APRA regulatory approach to loans subject to repayment deferral
The Australian Prudential Regulation Authority (APRA) has announced an extension of its temporary capital treatment for bank loans with repayment deferrals, as well as temporarily adjusting the capital treatment of loans where terms are modified or renegotiated (‘restructured’).
On 23 March 2020, APRA announced that banks that offered borrowers impacted by the COVID-19 pandemic an option to defer repayments for a period of up to six months need not treat the repayment deferral period as a period of arrears for capital adequacy and regulatory reporting purposes.
APRA will extend this regulatory approach to cover a maximum period of 10 months from the start of a repayment deferral, or until 31 March 2021, whichever comes first.
APRA’s expectation is that ADIs will only grant new or extended loan repayment deferral arrangements after undertaking an appropriate credit assessment to ascertain if an extension or new deferral is appropriate for the particular borrower given their circumstances.
APRA will also provide an adjustment to the normal regulatory treatment of loans that are restructured. Where an ADI restructures an affected borrower’s facilities before 31 March 2021 with a view to putting the borrower on a sustainable financial footing, the loan may continue to be regarded as a performing loan for capital and regulatory reporting purposes.
Given the volume of deferrals, APRA considers it reasonable to provide ADIs more time to determine the best approach for each borrower. While some customers are able to return to making normal payments in the near future, for others it may be preferable for an ADI to restructure or renegotiate the loan to provide a revised repayment schedule. In some cases, banks will need to recognise that loans are permanently impaired.
ADIs are expected to have a comprehensive plan that demonstrates how they will systematically work through the large volume of impacted customers, as well as avoid operational constraints as deferral periods come to an end.
To maintain transparency, APRA will also require ADIs to provide regular disclosures regarding the status of their deferred, restructured and impaired loan portfolios.
ASIC focus areas for financial reporting in the COVID-19 environment
ASIC has provided information on focus areas for financial reporting in the COVID-19 environment for years ending 30 June 2020
ASIC has previously extended the deadline for both listed and unlisted entities to lodge financial reports under Chapters 2M and 7 of the Corporations Act by one month for certain balance dates up to and including 7 July 2020 balance dates.
Given the adverse impacts on many entities from the COVID-19 pandemic, ASIC says directors, preparers and auditors should focus on:
- asset values:
- solvency and going concern assessments;
- events occurring after year-end and before completing the financial report;
- disclosures in the financial report and Operating and Financial Review (OFR).
ASIC says assumptions underlying estimates and assessments for financial reporting purposes should be reasonable and supportable. Assumptions should be realistic, and not overly optimistic or pessimistic.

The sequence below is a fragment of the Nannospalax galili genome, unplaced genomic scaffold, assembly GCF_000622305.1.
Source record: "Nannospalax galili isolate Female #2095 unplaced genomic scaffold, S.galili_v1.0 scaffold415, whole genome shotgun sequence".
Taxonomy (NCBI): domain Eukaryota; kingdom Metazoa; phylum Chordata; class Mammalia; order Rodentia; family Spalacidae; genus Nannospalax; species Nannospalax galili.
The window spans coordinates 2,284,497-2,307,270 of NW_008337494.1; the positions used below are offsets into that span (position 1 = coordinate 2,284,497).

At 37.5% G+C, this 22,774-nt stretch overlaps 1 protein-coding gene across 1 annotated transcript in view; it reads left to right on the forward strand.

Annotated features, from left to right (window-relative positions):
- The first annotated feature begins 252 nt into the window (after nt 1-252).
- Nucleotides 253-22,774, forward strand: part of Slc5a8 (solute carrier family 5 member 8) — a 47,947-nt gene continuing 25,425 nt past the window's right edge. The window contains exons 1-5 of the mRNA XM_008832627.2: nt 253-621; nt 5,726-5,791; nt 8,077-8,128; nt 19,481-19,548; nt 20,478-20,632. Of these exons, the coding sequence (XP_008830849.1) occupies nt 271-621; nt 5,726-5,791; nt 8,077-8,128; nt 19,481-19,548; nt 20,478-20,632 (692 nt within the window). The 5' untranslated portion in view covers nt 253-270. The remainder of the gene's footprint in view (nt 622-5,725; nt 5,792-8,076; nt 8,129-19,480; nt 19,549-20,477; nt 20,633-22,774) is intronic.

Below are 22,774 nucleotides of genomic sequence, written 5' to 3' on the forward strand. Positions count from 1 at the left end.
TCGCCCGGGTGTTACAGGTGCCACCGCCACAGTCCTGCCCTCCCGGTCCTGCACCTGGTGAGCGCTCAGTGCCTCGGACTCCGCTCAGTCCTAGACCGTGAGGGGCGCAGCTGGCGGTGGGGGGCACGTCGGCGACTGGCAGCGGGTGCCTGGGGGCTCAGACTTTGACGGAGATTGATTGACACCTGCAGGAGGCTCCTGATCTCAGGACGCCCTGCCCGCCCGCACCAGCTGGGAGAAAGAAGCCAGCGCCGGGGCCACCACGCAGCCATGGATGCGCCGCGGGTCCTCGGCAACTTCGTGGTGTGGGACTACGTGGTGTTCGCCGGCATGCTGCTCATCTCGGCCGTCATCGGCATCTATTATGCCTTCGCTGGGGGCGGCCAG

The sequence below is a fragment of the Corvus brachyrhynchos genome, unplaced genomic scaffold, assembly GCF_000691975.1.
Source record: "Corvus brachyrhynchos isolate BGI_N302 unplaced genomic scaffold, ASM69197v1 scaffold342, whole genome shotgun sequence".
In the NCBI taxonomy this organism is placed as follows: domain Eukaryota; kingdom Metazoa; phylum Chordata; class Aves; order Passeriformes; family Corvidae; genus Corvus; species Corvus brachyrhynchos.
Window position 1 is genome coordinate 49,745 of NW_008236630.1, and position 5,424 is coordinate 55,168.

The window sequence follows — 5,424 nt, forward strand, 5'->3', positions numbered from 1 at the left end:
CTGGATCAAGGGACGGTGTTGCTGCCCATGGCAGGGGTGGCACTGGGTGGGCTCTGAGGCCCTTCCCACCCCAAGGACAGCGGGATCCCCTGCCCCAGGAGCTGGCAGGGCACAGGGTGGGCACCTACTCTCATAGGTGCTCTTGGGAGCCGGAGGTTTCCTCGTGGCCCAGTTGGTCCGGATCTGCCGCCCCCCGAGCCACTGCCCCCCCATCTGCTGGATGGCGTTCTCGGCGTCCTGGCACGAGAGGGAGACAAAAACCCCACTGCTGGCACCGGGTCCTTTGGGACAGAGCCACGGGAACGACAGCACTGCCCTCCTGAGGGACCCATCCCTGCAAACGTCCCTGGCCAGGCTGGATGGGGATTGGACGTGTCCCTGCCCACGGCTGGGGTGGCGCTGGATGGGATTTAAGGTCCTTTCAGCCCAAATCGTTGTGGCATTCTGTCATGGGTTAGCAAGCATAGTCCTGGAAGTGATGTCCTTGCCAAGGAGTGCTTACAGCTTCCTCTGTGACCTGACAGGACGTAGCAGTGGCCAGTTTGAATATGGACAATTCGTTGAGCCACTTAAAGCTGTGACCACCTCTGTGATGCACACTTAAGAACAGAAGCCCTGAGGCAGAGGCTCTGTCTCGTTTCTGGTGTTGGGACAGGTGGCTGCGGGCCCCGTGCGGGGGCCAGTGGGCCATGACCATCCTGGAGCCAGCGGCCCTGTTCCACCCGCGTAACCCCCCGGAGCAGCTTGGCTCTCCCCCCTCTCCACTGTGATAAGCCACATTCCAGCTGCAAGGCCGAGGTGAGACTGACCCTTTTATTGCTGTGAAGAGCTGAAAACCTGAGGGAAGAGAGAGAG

Useful and meaningful disclosures about the business impacts and potential uncertainties will be vital. Uncertainties may lead to a wider range of valid judgments on asset values and other estimates. Disclosures in the financial report about uncertainties, key assumptions and sensitivity analysis will be important to investors.
The underlying drivers of the results and financial position should be explained, as well as risks, management strategies and future prospects.
ASIC no-action position to allow right-of-use lease assets to count in satisfying AFS licensee requirements
ASIC has issued a temporary no-action position for Australian financial services (AFS) licensees in relation to potential breaches of the financial resource requirements that arise from recent changes to the accounting treatment of lease assets. The no-action position will apply until further notice.
Under section 912A(1)(d) of the Corporations Act 2001, an AFS licensee is required to maintain adequate resources, including financial resources, to provide the financial services the AFS licensee is authorised to provide under the terms of its AFS licence.
Following the introduction of accounting standard AASB 16 Leases (AASB 16), all leases are now reflected on the balance sheet of a lessee by way of a lease liability and a right-of-use asset.
ASIC recognises that some AFS licensees may face difficulty in complying with their financial resource requirements because of the changes. While the lease liabilities are taken into account for the purposes of an AFS licensee’s financial resource requirements, the right-of-use assets are now generally treated as intangible assets and do not count towards meeting those requirements.
By issuing the temporary no-action position, ASIC:
- will allow licensees to use right-of-use lease assets to count towards their financial resource requirements; and
- will not take regulatory action against licensees in relation to past breaches of financial resource requirements, when the breach arises from right-of-use lease assets not being able to be counted towards meeting those requirements.
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Author: David Jacobson
Principal, Bright Corporate Law
About David Jacobson
The information contained in this article is not legal advice. It is not to be relied upon as a full statement of the law. You should seek professional advice for your specific needs and circumstances before acting or relying on any of the content.